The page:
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Thursday, August 6, 1998 Published at 15:44 GMT 16:44 UK

Business: The Company File

Hollywood Studio looking for partner

MGM's popular properties include the Pink Panther

One of Hollywood's last remaining independent studios is looking for a partner.

Metro-Goldwyn-Mayer (MGM) studios said on Thursday it was holding informal, preliminary talks with other companies in order to form an "integrated global entertainment company."

MGM also said in a prepared statement it is considering various strategic alternatives.

MGM has been responsible for some of Hollywood's most famous films, from Gone With the Wind to the James Bond series. It's television programmes include Lassie and the Pink Panther.

And it owns a library of 4,000 back titles and 6,700 home videos, which it is releasing on DVD format.

Troubled history

But in the last decade the studio has had a troubled history.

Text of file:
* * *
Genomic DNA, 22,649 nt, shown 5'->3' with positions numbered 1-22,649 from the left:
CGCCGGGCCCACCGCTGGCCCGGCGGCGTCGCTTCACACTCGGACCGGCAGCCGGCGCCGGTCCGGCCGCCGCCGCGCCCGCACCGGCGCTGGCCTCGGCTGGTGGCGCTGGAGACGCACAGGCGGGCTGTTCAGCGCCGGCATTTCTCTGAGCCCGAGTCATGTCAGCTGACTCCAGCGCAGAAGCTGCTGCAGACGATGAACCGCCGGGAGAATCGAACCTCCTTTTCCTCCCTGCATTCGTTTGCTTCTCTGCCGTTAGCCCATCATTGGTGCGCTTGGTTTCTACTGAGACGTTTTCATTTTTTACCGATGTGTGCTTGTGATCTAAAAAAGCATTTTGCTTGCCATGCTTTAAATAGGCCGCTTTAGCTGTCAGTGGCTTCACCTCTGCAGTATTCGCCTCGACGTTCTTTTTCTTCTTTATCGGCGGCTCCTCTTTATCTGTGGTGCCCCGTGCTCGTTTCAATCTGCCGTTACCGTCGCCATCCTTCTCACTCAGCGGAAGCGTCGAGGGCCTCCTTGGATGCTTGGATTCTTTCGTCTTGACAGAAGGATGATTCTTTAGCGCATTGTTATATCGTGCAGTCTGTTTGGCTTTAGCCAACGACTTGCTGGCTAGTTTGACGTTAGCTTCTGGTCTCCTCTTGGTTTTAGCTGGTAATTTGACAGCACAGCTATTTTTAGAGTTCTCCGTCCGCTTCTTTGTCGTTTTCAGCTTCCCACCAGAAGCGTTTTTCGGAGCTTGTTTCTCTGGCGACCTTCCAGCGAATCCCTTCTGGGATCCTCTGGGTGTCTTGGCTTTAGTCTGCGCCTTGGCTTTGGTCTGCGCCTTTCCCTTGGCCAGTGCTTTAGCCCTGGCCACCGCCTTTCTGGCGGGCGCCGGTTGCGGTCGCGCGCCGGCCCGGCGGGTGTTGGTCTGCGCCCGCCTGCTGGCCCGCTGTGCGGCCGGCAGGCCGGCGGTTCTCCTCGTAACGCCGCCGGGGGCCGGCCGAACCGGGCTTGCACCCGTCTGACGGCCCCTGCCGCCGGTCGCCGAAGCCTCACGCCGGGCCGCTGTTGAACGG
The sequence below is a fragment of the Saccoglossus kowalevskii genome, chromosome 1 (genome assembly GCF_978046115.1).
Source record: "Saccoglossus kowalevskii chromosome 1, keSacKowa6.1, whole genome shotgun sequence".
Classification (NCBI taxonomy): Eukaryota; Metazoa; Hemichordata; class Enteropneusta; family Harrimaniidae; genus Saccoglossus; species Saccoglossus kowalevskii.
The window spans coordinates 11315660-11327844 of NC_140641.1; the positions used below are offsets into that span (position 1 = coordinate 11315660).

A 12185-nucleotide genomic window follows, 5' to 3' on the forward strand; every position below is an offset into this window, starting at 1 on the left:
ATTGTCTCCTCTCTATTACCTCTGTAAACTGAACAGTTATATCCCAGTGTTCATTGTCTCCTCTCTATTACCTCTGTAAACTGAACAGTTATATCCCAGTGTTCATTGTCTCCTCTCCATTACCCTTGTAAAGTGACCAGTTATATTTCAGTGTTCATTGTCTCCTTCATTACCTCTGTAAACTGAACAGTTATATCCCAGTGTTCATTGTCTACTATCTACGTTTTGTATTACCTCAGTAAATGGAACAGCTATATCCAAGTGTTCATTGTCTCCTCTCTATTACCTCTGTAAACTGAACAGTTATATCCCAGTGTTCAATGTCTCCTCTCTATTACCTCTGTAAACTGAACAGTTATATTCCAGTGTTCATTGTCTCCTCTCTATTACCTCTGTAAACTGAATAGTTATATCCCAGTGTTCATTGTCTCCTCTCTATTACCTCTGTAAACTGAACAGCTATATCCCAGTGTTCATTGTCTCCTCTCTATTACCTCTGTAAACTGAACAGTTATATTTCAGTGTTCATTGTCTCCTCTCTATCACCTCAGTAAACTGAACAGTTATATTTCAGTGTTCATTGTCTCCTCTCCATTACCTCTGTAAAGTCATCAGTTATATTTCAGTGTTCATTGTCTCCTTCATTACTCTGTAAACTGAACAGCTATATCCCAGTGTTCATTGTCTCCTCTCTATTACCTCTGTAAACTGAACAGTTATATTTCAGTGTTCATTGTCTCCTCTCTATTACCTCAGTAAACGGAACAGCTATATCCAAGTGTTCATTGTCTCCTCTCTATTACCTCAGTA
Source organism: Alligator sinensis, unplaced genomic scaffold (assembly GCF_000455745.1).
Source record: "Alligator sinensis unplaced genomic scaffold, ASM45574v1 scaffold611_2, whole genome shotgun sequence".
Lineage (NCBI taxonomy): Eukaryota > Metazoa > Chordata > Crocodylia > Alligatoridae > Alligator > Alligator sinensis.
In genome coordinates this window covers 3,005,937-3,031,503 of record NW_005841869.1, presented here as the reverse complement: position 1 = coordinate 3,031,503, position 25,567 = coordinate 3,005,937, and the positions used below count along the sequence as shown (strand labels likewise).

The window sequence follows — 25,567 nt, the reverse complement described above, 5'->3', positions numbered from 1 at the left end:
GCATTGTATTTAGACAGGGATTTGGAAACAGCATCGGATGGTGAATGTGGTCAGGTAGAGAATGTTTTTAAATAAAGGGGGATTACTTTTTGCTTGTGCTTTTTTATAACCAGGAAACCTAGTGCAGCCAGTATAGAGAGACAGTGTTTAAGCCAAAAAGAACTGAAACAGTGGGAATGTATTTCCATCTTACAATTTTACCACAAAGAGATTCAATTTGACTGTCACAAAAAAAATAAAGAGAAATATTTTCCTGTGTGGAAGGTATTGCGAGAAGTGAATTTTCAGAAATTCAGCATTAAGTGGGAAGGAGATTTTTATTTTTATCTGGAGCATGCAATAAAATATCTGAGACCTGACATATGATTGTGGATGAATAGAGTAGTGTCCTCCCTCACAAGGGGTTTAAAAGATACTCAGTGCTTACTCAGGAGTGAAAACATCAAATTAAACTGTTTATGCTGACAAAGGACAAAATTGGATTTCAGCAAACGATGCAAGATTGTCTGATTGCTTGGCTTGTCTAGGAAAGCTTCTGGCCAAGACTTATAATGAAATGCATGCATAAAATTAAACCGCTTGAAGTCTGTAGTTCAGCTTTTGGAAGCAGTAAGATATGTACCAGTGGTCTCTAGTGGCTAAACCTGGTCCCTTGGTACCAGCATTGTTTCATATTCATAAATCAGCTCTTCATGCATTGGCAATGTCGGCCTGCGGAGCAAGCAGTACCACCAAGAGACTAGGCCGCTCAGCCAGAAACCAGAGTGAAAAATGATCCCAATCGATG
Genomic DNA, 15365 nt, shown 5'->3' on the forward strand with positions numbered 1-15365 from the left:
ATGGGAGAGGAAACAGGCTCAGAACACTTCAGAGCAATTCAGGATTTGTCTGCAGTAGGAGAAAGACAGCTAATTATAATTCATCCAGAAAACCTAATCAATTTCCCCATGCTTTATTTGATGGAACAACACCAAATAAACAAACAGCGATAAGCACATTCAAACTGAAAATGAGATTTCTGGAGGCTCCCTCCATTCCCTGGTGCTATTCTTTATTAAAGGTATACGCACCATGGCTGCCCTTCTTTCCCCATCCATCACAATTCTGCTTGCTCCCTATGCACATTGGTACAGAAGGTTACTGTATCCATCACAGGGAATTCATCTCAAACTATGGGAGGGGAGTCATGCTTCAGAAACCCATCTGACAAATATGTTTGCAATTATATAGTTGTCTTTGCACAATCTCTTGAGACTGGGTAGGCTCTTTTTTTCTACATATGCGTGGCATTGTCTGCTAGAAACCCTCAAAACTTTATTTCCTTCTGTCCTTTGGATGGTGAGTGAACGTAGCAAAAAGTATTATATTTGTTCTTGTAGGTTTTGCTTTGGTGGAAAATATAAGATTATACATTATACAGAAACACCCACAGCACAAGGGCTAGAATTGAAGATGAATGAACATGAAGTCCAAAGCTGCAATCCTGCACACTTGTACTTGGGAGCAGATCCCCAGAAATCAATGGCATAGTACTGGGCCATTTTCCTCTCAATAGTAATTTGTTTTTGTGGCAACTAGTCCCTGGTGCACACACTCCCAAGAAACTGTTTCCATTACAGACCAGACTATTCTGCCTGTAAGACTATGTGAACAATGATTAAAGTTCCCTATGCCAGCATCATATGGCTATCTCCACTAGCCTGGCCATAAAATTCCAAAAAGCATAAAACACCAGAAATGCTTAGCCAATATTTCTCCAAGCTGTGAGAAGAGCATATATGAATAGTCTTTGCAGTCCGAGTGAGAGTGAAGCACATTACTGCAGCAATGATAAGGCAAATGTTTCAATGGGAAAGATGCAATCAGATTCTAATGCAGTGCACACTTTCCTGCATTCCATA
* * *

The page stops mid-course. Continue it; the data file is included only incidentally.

While other studios have gained strength from a merger with larger media groups, like News Corporation's takeover of Twentieth Century Fox, and Sony's purchase of Columbia, MGM has tried to go it alone.

It was purchased in 1993 by Credit Lyonnais, the French state bank following a loan which went wrong. After sinking some $2.5bn into the venture, Credit Lyonnais sold out to a consortium including financier Kirk Kekorian for $1.3bn.

They floated MGM on the stock market in 1997, raising some $230m to help pay down the accumulated $800m of debt.

Global distribution needed

Chairman Frank Mancuso said in his annual report in April that their aim was "to build the premier integrated global content company ... by adding and leveraging our content assets, we will enhance shareholder value and will seek to maximise that value by delivering our content through proprietary distribution around the world."

One of the American television networks might be interested in MGM studios. Due to a change in the law regarding syndication rights, TV companies are now allowed to make their own television series and sell on the rights.

The result has been the combination of Walt Disney and ABC, while Warner Brothers and Fox both have launched their own channels.

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